I've thought about going into the bathroom and taking every single pill I could find and just drifting to sleep and never waking back up, I've thought about hurting myself to take the pain away, just a few days ago on my way to work I thought about driving my car straight into a tree. But I didn't. Why? Because even though that urge was so strong, I didn't want to die. I still don't, I don't want my life to end.

I don't think I've ever told anyone about these feelings. I don't want others to worry because the first thing anyone thinks when you tell them you have thoughts about hurting or killing yourself is that you're absolutely going to do it and they begin to panic. Yes, I have suicidal thoughts, but I don't want to die.

It's a confusing feeling, it's a scary feeling.

When the depression takes over you feel like you aren't in control. It's like you're drowning.

Every bad memory, every single thing that hurt you, every bad thing you've ever done comes back and grabs you by the ankle and drags you back under the water just as you're about the reach the surface. It's suffocating and not being able to do anything about it.

The hardest part is you never know when these thoughts are going to come. Some days you're just so happy and can't believe how good your life is, and the very next day you could be alone in a dark room unable to see because of the tears welling up in your eyes and thinking you'd be better off dead. You feel alone, you feel like a burden to everyone around you, you feel like the world would be better off without you. I wish it was something I could just turn off but I can't, no matter how hard I try.

These feelings come in waves.

It feels like you're swimming and the sun is shining and you're having a great time until a wave comes and sucks you under into the darkness of the water. No matter how hard you try to reach the surface again a new wave comes and hits you back under again, and again, and again.

And then it just stops.

But you never know when the next wave is going to come. You never know when you're going to be sucked back under.

I always wondered if I was the only one like this.

It didn't make any sense to me, how did I think about suicide so often but not want to die? But I was thinking about it in black and white, I thought I wasn't allowed to have those feelings since I wasn't going to act on them. But then I read articles much like this one and I realized I'm not the only one. Suicidal thoughts aren't black and white, and my feelings are valid.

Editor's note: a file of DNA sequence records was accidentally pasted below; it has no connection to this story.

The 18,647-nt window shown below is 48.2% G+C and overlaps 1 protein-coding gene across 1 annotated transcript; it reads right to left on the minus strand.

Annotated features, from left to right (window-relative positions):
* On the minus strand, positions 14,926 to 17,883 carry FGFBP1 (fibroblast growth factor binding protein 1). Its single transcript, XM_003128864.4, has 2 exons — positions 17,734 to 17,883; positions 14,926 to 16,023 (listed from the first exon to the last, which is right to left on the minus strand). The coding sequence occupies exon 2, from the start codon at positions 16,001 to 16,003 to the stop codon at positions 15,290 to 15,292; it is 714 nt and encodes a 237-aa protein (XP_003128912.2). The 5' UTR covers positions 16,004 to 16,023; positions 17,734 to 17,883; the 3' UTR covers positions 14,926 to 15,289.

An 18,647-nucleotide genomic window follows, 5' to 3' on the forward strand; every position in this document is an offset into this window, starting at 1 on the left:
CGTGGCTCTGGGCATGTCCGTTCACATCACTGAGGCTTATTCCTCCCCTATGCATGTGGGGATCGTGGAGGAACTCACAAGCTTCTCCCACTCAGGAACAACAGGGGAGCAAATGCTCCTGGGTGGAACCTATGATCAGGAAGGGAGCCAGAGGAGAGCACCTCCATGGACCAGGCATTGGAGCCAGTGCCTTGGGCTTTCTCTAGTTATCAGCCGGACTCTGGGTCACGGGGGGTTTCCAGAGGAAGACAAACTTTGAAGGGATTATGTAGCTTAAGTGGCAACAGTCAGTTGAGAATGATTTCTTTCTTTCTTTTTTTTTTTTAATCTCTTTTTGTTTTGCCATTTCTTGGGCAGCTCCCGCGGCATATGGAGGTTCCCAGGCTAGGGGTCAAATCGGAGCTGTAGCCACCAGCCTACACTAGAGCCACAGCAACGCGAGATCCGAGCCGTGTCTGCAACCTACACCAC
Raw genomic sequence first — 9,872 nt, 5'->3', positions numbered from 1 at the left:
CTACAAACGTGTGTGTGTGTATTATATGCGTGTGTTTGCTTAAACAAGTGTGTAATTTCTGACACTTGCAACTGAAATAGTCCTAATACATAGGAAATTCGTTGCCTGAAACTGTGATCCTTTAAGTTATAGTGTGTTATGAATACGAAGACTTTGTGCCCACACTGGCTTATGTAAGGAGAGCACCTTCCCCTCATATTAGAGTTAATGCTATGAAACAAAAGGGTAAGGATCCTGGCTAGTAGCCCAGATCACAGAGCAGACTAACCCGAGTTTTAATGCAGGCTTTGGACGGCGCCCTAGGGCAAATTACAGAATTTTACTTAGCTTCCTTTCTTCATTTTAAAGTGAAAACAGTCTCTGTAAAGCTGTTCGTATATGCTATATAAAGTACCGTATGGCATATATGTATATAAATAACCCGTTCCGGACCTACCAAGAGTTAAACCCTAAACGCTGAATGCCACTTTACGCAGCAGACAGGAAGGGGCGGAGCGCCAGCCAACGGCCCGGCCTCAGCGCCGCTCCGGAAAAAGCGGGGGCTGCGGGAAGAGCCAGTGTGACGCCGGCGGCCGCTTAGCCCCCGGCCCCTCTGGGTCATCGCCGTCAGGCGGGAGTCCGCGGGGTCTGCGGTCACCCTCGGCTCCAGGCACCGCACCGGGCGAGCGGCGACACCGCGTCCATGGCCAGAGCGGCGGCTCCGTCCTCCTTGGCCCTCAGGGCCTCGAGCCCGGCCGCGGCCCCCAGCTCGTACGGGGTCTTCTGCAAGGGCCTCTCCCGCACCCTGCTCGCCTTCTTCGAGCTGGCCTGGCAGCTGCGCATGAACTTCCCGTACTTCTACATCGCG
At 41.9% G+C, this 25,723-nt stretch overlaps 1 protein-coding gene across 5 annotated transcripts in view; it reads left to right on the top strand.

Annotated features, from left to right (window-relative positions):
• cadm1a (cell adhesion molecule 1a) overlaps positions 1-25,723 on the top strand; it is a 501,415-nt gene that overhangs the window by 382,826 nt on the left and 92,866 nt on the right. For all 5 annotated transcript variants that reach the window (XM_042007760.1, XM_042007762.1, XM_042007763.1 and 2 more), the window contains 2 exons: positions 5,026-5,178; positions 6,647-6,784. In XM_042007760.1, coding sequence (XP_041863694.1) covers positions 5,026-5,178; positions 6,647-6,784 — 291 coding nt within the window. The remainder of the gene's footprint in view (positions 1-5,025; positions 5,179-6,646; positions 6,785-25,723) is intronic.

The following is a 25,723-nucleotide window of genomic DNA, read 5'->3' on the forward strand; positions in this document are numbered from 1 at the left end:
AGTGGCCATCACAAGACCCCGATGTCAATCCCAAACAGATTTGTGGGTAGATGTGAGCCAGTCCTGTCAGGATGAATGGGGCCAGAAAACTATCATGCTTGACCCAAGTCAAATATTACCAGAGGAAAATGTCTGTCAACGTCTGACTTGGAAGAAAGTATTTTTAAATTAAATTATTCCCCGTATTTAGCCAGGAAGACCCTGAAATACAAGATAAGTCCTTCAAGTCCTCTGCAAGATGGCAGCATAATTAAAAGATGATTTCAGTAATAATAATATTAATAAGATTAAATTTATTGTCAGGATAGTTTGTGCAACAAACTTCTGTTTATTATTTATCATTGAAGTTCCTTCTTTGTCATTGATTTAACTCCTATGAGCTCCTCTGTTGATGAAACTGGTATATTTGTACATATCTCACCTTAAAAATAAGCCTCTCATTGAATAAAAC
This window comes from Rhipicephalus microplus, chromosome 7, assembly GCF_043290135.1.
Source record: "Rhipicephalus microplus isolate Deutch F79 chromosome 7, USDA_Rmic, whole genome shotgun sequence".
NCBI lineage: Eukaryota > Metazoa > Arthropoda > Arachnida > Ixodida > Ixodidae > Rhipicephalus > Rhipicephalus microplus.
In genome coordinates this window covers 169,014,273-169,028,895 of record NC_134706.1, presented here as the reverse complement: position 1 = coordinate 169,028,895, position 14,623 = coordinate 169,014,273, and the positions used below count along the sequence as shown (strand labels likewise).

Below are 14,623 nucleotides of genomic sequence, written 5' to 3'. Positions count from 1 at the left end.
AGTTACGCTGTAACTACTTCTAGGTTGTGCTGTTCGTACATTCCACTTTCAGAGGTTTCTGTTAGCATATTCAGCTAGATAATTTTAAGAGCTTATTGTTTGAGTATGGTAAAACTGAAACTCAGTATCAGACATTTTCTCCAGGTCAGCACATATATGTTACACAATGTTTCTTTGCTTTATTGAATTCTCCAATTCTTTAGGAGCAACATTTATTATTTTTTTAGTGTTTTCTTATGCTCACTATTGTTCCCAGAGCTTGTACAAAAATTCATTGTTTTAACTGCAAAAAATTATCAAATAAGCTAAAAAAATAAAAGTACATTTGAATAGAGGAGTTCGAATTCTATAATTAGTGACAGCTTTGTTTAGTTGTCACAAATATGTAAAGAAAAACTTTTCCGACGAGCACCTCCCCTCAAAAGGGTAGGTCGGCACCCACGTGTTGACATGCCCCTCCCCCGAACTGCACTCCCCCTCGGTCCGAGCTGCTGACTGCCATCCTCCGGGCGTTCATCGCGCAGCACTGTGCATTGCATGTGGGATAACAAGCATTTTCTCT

To everyone who feels this way, you aren't alone.

I thought I was for the longest time, I thought I was the only one who felt this way and I didn't understand how I could feel this way. But please, I implore you to talk to someone, anyone, about the way you're feeling, whether it be a family member, significant other, a friend, a therapist.

My biggest mistake all these years was never telling anyone how I feel in fear that they would either brush me off because “who could be suicidal but not want to die?" or panic and try to commit me to a hospital or something. Writing this article has been the greatest feeling of relief I've felt in a long time, talking about it helps. I know it's scary to tell people how you're feeling, but you're not alone and you don't have to go through this alone.

Suicidal thoughts aren't black and white, your feelings are valid, and there are people here for you. You are not alone.

If you or someone you know is experiencing suicidal thoughts, call the National Suicide Prevention Hotline — 1-800-273-8255


Cover Image Credit: BengaliClicker

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Some Thoughts On Therapy

Almost everyone I know at college is grappling with some sort of mental illness, whether it's depression, anxiety, or just the overwhelming feeling of stress and paranoia that convinces you, that you have both. Needless to say, it's rather talked about an issue that infiltrated high schools and colleges across the world. The question is how do we prevent or solve these mental problems?